Likewise, a children’s museum and creative center, Kindermuseum Creaviva, reflects the pedagogical side of Paul Klee as well the joyful, child-like quality of much of his art. At the heart of Creaviva are three well-equipped studios, where children ‘from four to 99,’ their families, visiting school classes and teaching staff benefit from a modular program that explores both two-dimensional and three-dimensional creativity.
“The concept of creativity and team-building workshops aimed at discovering the creativity in all of us play a key role in plans for our conference centre, which can accommodate groups of up to 300 people,” says Mark Isler, marketing director. “Companies and other organisations are looking for an alternative to hotels and conference centres. Our facilities are already heavily booked for the second half of 2005.”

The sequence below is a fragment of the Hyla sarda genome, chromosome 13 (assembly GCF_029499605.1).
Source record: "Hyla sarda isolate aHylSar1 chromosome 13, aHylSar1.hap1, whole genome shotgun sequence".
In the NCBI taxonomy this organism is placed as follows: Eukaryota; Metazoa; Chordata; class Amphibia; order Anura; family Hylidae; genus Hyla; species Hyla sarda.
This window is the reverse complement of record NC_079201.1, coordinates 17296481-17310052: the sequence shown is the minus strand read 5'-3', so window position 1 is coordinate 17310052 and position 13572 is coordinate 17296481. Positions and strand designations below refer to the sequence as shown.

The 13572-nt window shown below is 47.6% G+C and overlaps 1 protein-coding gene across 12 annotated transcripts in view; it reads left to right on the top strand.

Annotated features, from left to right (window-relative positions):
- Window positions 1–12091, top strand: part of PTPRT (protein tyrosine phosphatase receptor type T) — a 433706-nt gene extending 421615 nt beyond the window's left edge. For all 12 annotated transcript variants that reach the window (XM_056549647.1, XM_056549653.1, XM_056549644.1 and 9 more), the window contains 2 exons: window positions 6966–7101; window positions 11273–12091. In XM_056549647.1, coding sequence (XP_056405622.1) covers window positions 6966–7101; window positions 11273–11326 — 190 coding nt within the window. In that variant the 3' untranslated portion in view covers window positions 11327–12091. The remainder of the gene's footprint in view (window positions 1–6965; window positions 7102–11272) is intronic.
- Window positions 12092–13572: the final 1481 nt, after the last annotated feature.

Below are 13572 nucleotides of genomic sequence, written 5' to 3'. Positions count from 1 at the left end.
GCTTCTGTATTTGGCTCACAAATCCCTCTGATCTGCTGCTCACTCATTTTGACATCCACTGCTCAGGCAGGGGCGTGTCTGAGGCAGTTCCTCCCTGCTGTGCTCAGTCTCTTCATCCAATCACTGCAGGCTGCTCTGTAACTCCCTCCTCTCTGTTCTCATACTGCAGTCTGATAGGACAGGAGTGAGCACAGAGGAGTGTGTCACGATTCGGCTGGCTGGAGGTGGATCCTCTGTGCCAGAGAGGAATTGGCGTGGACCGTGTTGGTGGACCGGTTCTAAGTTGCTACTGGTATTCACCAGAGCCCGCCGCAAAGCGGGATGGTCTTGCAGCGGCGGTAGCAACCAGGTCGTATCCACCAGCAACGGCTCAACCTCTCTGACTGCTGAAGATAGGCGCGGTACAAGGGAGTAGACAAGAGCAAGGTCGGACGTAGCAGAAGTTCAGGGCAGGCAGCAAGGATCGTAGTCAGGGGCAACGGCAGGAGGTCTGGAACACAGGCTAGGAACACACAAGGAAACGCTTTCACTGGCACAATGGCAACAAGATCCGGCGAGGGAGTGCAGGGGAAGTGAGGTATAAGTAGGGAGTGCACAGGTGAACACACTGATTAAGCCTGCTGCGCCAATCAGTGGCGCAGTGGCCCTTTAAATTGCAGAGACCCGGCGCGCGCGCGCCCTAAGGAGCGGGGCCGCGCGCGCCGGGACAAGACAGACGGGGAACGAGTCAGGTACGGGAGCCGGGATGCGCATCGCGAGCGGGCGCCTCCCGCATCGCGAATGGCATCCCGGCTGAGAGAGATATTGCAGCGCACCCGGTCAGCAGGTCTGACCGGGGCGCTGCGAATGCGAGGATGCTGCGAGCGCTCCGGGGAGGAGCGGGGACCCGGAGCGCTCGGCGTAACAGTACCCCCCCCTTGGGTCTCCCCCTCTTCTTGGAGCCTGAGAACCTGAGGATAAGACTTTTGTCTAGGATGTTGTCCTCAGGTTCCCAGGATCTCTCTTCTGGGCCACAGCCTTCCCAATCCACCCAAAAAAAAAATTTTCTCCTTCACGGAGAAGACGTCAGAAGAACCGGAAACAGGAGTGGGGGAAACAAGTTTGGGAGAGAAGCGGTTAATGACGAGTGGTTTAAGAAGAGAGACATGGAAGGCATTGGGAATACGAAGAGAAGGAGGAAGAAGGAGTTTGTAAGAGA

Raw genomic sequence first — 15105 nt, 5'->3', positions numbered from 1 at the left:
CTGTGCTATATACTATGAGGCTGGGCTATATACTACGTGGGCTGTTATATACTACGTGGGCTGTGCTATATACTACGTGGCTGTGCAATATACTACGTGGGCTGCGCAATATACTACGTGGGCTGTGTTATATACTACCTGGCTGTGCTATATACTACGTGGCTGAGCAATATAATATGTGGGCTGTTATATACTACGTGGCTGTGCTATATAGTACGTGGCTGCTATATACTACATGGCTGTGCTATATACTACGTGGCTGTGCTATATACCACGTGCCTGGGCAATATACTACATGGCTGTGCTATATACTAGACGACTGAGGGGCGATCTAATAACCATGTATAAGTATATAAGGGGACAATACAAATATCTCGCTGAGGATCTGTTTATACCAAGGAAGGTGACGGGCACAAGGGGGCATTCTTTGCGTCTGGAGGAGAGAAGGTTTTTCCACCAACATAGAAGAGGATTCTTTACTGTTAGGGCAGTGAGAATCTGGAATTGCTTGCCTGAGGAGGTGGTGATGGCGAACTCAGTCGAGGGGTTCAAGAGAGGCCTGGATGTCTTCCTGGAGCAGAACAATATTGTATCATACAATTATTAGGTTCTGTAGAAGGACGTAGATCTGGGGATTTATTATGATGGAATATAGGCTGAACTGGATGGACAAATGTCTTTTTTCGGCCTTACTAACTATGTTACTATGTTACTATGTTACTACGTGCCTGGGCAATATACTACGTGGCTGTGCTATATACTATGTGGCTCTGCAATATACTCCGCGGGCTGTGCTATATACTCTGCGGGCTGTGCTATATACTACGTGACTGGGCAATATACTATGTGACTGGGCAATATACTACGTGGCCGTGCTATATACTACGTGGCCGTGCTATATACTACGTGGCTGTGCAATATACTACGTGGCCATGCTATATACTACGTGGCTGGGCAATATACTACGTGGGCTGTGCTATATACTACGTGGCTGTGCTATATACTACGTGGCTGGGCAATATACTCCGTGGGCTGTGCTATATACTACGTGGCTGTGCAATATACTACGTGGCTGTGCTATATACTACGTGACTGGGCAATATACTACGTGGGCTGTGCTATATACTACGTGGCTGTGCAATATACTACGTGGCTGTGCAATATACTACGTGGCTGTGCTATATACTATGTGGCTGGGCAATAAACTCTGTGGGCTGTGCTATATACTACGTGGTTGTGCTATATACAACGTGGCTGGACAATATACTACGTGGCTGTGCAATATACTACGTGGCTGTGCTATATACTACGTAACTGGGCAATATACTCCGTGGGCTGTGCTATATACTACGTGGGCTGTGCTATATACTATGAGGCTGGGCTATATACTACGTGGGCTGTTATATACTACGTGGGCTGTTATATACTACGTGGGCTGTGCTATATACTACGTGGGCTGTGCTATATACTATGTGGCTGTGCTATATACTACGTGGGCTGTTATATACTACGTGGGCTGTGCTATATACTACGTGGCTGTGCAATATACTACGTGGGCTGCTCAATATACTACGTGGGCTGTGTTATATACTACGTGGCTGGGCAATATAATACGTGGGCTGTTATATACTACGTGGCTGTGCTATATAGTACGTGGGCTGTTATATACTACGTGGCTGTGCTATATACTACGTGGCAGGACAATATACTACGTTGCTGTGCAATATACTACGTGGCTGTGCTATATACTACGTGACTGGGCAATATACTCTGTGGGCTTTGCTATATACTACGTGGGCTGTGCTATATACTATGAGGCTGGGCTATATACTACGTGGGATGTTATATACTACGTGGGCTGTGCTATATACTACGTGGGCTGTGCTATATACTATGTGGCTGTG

The opening of Zentrum Paul Klee is receiving enthusiastic support from many sectors. Together with the Einstein centennial and the opening of Bern’s gigantic new sports stadium, it is playing a key role in the city’s summer long celebration.
In addition the Swiss Post is issuing a special Klee postage stamp; BLS, the local train company, is sponsoring an S-bahn covered with Klee motifs and Bus no. 12 has extended its run, making the centre a 15-minute ride from the main train station. Opening hours are Tuesday through Sunday from 10:00 to 17:00, 21:00 on Thursday. The Museumstrasse opens one hour earlier and closes one hour later.